Shares in Karelian Diamond Resources collapsed on Friday after chairman Richard Conroy and other board members survived a shareholder revolt at an extraordinary general meeting.
Mr Conroy, alongside Maureen Jones, Séamus Fitzpatrick, Louis Maguire and Dr Sorca Conroy, a daughter of the chairman, will remain on the board after 47.75 per cent of shareholders voted to remove the board members, with the remaining 52.25 per cent voting for them to remain.
Shares in the company had fallen by 21.25 per cent on Friday afternoon on unusually high volume. By 2pm, more than 706,000 shares had been traded.
Additional resolutions to appoint new board members also failed and, as a result, the board composition will remain unchanged.
In May, a group of rebels in the London-listed explorer made a move to oust Mr Conroy from the board. The rebels proposed replacing the chairman and other directors with Alan Osborne, Kevin Taylor and diamond-mining experts Stephen Grimmer and Martin Doyle.
It's very clear there has been little to no progress to benefit shareholders
The four, who own 17 per cent of the company, say that, after 14 years of zero returns, Karelian’s backers face serious losses.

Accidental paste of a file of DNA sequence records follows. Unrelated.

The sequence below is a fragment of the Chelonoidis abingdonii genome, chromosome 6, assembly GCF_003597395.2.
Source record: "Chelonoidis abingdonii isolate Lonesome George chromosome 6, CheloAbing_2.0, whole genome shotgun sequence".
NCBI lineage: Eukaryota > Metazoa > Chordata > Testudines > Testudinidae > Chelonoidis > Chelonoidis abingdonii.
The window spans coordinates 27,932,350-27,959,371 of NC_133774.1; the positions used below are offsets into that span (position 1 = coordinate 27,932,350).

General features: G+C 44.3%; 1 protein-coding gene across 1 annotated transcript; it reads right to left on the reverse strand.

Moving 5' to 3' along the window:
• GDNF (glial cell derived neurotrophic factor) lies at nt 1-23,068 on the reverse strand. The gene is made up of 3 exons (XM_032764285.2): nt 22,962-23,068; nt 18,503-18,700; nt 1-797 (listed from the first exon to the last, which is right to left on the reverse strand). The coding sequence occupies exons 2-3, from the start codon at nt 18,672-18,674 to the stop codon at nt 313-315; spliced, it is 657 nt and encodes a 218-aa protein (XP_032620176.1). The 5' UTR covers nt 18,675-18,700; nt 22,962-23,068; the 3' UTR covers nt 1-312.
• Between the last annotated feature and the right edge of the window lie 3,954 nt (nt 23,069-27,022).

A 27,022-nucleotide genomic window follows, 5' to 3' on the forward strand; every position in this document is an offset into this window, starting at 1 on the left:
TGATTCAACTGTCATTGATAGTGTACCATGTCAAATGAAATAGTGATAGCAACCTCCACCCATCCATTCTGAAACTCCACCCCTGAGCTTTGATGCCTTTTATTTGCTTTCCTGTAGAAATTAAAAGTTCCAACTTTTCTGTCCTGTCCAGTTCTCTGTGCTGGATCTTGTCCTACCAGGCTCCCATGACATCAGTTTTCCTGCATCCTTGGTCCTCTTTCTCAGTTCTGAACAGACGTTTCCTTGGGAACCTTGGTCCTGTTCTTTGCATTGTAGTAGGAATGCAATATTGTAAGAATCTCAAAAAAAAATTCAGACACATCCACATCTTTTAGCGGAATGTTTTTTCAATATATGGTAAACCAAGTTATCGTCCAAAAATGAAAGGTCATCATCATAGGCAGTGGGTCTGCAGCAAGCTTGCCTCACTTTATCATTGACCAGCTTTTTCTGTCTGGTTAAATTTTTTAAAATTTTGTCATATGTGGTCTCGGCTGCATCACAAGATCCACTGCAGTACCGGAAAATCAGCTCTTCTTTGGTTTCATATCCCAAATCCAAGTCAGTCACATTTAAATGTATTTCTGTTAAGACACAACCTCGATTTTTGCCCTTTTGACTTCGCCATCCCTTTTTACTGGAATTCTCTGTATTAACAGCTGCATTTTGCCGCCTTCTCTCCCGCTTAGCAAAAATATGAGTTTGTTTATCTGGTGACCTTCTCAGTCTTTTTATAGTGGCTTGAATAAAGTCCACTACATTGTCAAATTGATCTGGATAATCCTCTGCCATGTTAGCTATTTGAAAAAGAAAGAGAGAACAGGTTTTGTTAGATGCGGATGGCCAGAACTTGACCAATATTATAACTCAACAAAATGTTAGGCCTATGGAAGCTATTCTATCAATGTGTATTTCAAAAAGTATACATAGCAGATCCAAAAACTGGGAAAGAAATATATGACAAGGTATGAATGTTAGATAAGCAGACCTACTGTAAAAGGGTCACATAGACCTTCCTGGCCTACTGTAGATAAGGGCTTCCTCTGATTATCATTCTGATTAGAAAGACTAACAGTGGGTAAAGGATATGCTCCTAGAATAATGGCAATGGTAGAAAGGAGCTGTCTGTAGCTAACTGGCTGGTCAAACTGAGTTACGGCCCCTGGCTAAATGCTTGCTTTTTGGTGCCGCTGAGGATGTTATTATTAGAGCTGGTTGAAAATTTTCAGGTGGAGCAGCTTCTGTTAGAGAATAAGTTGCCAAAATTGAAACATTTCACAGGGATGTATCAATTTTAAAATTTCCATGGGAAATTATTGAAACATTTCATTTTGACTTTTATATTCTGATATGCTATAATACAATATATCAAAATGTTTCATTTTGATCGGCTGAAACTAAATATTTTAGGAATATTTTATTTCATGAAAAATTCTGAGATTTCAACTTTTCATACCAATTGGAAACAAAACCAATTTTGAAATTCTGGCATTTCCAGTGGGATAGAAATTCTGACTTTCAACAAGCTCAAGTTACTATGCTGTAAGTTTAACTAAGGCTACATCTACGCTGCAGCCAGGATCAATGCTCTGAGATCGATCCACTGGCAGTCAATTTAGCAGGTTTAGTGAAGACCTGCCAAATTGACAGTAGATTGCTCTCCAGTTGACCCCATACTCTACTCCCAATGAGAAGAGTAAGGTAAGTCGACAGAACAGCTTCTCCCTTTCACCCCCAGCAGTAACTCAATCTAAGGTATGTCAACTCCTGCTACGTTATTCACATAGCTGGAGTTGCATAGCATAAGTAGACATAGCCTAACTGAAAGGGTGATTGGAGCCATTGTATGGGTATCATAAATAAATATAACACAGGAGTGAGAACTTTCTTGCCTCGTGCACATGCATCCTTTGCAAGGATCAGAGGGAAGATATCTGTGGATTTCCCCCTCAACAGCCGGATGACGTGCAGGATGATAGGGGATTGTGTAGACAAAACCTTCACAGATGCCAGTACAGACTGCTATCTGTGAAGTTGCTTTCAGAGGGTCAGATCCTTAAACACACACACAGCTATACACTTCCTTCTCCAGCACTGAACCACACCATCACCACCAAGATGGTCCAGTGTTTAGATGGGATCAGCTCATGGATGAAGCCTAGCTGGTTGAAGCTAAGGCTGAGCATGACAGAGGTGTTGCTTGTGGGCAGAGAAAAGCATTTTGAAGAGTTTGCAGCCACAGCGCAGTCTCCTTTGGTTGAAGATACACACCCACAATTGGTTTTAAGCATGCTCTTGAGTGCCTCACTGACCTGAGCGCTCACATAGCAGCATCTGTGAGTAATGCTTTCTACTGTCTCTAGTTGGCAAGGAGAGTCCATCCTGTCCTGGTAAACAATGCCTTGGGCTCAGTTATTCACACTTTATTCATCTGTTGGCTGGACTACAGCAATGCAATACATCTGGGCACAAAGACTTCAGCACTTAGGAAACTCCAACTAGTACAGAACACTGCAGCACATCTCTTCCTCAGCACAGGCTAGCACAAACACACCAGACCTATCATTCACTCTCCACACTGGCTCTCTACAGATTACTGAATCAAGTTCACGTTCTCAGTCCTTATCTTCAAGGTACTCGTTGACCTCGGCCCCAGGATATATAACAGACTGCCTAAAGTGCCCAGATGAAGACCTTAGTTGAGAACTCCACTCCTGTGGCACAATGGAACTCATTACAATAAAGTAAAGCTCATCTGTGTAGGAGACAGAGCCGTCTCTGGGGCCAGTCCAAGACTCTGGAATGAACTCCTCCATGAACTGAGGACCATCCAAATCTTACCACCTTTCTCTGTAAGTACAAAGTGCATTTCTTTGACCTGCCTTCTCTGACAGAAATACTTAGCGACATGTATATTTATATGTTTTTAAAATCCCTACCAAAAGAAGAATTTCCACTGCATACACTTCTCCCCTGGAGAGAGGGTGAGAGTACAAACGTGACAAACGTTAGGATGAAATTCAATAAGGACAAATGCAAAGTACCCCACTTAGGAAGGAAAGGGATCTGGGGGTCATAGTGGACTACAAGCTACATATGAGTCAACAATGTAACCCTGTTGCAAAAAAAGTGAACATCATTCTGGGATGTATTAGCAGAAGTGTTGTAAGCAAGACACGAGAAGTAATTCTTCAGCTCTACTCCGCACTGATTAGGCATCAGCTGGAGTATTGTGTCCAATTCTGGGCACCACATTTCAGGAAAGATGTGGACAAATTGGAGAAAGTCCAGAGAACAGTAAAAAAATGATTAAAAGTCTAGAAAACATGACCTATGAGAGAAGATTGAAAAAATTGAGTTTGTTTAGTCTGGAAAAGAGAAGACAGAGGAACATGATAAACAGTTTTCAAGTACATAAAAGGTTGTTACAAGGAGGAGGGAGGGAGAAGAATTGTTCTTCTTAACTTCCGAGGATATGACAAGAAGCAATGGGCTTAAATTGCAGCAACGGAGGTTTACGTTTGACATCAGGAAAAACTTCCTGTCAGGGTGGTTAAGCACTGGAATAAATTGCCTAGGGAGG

“It’s very clear there has been little to no progress to benefit shareholders – large amounts of money raised for development have instead gone on directors’ salaries,” they said.
Mr Conroy, who controls 21.7 per cent of the company, recently rejected this, saying that the directors put €2 million into Karelian. A company statement says board members have invested €1 million more in the business than they have taken in fees.
Mr Conroy was at the centre of a separate revolt in 2017, when an investor successfully unseated six directors at Irish-headquartered Conroy Gold, of which Mr Conroy is also chairman.
The company was ultimately awarded all costs after winning a High Court battle against the dissident shareholder behind the move.
That case centred on a move by major shareholder Patrick O’Sullivan to obtain a declaration that he and two of his nominees had wrongly been blocked by Mr Conroy from being elected directors of the gold mining company’s board.
At an earlier emergency general meeting, the company urged shareholders to vote against resolutions to remove Mr Conroy and managing director Maureen Jones as directors. Those resolutions were defeated.
However, six out of the board’s nine directors were removed from their positions, including Mr Fitzpatrick, Dr Conroy and Mr Maguire.